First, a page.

Jack Andrews and his wife no longer enjoy what they call date night, their once-a-month outing to the movies and a steak dinner at Logan’s Roadhouse in Augusta, Ga. In Harlem, Eddie Phillips’s life insurance payment will have to wait a few more weeks. And Jessica Price is buying cheaper food near her home in Orlando, Fla., even though she worries it may not be as healthy.

Like millions of other Americans, they are feeling the bite from the sharp increase in payroll taxes that took effect at the beginning of January. There are growing signs that the broader economy is suffering, too.

Chain-store sales have weakened over the course of the month. And two surveys released last week suggested that consumer confidence was eroding, especially among lower-income Americans.

While these data points are preliminary — more detailed statistics on retail sales and other trends will not be available until later this month — at street level, the pain from the expiration of a two-percentage-point break in Social Security taxes in 2011 and 2012 is plain to see.

“You got to stretch what you got,” said Mr. Phillips, 51, a front-desk clerk and maintenance man for a nonprofit housing group who earned $22,000 last year. “That little $20 or $30 affects you, especially if you’re just making enough money to stay above water.” So he has taken to juggling bills, skipping a payment on one this month and another next month.

Don’t I know it!

President Obama used his Saturday radio address to once again poke Congress to deal with the upcoming “sequester” cuts.

“If the sequester is allowed to go forward, thousands of Americans who work in fields like national security, education or energy are likely to be laid off,” he said. “All our economic progress could be put at risk.”

Mr. Obama’s remarks echoed a statement issued by the White House Friday that warned the sequester would “threaten thousands of jobs and the economic security of the middle class.”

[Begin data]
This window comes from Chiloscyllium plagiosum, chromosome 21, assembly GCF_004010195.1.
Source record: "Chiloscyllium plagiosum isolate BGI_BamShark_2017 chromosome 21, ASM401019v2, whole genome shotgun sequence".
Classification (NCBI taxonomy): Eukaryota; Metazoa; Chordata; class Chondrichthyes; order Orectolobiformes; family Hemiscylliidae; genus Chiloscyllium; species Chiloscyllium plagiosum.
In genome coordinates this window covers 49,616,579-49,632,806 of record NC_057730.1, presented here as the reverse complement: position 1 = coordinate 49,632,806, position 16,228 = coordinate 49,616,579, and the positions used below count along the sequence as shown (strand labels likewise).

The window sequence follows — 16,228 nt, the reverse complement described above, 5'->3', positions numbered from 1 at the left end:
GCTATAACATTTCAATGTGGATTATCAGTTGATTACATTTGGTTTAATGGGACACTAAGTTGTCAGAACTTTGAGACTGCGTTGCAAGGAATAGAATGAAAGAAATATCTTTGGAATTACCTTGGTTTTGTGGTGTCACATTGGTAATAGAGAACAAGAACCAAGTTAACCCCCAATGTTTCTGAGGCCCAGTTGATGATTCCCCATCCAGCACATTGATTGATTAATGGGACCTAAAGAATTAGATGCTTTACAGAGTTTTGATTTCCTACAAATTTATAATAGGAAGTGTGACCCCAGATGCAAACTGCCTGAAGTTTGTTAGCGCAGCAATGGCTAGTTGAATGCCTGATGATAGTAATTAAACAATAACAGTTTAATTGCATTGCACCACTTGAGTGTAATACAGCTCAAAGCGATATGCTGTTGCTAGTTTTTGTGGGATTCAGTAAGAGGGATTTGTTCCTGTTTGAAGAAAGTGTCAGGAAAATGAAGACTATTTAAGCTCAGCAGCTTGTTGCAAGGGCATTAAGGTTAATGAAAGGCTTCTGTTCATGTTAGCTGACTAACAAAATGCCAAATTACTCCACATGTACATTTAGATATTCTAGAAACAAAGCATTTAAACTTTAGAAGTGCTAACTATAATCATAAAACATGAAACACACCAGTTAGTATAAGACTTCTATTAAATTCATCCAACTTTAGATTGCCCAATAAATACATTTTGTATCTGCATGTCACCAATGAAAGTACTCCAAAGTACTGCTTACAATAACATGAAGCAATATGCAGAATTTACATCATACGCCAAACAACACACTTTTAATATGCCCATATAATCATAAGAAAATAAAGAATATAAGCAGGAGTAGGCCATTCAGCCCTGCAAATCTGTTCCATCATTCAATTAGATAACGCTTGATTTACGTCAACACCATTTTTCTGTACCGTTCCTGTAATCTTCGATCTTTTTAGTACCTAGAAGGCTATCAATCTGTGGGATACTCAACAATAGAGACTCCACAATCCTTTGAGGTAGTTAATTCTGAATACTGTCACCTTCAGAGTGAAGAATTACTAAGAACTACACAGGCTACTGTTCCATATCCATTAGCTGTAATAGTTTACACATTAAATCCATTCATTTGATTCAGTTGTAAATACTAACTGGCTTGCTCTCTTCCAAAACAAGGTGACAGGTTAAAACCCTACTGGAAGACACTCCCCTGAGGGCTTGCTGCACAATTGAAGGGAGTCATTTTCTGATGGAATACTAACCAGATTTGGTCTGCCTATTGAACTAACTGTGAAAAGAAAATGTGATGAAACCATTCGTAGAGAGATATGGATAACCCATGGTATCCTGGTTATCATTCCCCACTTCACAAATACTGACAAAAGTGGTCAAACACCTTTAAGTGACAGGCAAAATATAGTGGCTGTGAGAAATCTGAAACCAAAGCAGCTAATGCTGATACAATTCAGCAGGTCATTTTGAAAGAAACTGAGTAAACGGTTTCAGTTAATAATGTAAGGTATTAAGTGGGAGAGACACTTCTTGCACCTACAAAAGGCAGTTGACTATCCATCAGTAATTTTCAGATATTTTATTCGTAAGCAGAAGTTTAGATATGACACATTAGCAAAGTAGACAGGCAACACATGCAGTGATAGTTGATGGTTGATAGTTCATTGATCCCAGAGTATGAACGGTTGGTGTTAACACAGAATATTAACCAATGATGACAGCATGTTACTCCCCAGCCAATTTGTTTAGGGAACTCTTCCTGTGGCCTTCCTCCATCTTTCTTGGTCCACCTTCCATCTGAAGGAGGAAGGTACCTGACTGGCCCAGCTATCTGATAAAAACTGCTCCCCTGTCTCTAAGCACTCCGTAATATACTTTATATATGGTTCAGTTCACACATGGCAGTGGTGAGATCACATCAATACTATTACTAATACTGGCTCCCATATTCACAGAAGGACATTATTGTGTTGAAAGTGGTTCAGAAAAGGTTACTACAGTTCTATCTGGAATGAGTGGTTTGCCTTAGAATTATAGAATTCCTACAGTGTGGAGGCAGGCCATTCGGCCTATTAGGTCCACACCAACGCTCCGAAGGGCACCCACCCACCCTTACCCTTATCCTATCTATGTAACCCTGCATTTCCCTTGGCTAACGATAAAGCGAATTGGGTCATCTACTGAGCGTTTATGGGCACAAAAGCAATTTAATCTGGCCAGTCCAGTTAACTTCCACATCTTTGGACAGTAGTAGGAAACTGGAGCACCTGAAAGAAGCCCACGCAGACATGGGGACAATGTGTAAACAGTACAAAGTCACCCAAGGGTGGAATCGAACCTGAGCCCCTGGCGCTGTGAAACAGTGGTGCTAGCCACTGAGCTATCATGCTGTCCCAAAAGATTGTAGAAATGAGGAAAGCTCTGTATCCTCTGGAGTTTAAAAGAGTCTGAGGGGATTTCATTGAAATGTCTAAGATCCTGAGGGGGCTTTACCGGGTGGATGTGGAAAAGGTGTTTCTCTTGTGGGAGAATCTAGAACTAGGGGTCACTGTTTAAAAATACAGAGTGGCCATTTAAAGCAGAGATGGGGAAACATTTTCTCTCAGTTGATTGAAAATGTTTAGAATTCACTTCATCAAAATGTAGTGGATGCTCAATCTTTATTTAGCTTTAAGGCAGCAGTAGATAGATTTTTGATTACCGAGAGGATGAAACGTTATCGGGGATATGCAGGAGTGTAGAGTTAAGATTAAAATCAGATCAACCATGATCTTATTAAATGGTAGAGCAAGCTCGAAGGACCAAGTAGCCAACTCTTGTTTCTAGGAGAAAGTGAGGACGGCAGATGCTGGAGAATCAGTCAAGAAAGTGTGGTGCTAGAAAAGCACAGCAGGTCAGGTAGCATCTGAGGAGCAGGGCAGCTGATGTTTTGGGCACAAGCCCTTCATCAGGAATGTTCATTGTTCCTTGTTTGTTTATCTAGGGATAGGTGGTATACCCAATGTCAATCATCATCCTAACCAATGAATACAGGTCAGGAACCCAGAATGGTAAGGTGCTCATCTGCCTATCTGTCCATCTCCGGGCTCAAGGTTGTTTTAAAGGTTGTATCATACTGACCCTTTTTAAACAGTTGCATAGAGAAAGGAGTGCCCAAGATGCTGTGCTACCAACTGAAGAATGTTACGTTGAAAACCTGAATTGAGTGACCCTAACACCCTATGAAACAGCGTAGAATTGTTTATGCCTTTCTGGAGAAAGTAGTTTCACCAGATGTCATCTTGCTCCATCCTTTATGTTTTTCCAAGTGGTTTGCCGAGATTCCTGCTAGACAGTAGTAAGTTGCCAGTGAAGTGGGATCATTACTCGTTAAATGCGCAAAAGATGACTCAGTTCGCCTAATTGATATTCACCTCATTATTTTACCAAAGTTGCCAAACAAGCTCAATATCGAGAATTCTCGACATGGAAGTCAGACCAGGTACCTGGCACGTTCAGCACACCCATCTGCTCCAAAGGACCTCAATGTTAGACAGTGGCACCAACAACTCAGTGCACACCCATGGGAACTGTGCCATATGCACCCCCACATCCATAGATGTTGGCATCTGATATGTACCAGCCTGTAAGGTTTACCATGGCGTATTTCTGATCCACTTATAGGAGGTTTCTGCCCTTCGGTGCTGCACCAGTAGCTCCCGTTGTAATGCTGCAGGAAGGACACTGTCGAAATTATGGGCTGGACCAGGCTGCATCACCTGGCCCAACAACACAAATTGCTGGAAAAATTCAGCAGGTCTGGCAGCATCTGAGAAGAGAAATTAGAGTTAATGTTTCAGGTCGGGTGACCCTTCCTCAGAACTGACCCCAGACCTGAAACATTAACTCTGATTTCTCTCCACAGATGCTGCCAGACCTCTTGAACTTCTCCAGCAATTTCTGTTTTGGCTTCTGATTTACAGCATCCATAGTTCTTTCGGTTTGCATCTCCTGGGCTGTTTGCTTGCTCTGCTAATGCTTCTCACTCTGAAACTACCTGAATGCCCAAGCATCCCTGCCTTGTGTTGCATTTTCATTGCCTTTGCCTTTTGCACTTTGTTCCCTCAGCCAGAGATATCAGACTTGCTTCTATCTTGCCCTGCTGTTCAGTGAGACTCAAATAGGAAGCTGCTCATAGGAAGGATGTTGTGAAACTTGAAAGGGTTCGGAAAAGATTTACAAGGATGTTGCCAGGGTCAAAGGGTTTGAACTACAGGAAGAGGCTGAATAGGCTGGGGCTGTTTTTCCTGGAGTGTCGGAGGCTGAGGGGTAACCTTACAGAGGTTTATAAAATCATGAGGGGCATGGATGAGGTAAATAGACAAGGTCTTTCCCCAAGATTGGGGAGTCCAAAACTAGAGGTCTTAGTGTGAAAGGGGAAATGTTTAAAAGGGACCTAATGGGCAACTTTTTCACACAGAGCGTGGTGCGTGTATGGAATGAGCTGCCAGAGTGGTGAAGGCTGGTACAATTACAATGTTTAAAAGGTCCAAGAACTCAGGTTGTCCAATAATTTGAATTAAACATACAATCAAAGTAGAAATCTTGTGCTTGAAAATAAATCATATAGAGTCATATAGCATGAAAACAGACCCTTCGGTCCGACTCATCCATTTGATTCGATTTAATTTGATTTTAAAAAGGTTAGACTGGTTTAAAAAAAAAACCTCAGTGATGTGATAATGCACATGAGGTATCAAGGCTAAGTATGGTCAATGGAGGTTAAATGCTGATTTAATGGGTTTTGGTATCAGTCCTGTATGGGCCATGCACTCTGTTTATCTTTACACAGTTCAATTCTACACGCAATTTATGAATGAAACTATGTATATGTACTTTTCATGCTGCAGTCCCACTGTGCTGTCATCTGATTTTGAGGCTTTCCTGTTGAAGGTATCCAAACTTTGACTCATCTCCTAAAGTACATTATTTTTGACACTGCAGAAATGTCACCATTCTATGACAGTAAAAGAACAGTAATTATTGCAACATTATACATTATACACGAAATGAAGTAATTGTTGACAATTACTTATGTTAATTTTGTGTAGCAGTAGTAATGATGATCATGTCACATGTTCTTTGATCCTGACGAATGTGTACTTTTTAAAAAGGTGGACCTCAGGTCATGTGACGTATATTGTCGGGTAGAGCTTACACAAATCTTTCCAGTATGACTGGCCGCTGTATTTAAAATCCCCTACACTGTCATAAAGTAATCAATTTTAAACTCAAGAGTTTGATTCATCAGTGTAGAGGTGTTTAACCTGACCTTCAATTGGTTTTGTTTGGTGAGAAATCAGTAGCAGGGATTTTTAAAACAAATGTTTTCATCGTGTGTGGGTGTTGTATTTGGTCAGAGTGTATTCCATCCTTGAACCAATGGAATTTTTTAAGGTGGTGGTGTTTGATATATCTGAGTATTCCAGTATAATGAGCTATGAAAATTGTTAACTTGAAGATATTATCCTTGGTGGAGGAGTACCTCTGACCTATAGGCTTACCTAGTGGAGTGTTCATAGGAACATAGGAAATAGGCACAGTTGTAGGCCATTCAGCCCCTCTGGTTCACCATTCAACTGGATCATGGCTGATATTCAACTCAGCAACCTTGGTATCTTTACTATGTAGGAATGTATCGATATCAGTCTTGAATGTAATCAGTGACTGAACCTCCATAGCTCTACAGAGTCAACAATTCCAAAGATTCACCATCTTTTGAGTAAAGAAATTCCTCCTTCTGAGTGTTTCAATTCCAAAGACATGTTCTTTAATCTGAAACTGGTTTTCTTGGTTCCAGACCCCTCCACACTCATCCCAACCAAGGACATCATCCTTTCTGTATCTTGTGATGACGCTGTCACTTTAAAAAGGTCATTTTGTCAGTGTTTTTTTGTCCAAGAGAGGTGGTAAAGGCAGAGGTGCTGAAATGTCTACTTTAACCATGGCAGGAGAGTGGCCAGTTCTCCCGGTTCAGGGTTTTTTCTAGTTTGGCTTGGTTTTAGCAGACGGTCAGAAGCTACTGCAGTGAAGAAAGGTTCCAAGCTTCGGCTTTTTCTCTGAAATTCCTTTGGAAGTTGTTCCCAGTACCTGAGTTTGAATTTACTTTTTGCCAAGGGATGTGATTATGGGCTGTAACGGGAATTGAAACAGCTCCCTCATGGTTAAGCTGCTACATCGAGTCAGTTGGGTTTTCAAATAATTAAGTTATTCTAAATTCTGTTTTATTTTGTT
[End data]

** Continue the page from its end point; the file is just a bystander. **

But, as usual, Republicans are blaming Obama for the problem.

“We know the President’s sequester will have consequences,” Senate Minority Leader Mitch McConnell, R-Ky., said in a statement this week. “What we don’t know is when the President will propose a plan to replace the sequester with smarter spending cuts and reforms.”


I hope President Obama reads this op-ed in The Washington Post by Georgetown constitutional law professor David Cole. Cole is the author of the recent book The Torture Memos: Rationalizing the Unthinkable.

There are plenty of problems with President Obama’s targeted killings in the war against terrorism: The policy remains secret in most aspects, involves no judicial review, has resulted in the deaths of innocent civilians, has been employed far from any battlefield and has sparked deep anti-American resentment in countries where we can ill afford it.

But when it comes to the particular legal issue raised in a recently leaked “white paper” from the Justice Department — namely, whether it is legal to kill Americans with drones — one problem looms largest: The policy permits the government to kill its citizens in secret while refusing to acknowledge, even after the fact, that it has done so.

There may be extraordinary occasions when killing a citizen is permissible, but it should never be acceptable for the government to refuse to acknowledge the act. How can we be free if our government has the power to kill us in secret? And how can a sovereign authority be accountable to the people if the sovereign can refuse to own up to its actions?

Cole likens Obama’s assassination policy to the “disappearances” in Argentina in the 1970s.

When Argentina’s military junta secretly abducted and killed its citizens during that country’s “dirty war” in the 1970s, the world labeled these acts “disappearances” and condemned them as violations of human rights. A disappearance is not just an abduction or killing, but an unacknowledged abduction or killing. To “disappear” citizens not only deprives them of their liberty or life without fair process but is deeply corrosive of democratic politics, casting a shadow of fear over all.

Please read the whole thing if you can.

I liked this piece by Gary Gutting at The New York Times, despite my initial hesitation to read anything by a professor at Notre Dame. I finally decided I shouldn’t condemn him by association over the ND football team scandals. Headlined “Depression and the Limits of Psychiatry,” it’s a philosophical discussion of the upcoming changes in the definition of depression in the American Psychiatric Association’s Diagnostic and Statistical Manual. Read the rest of this entry »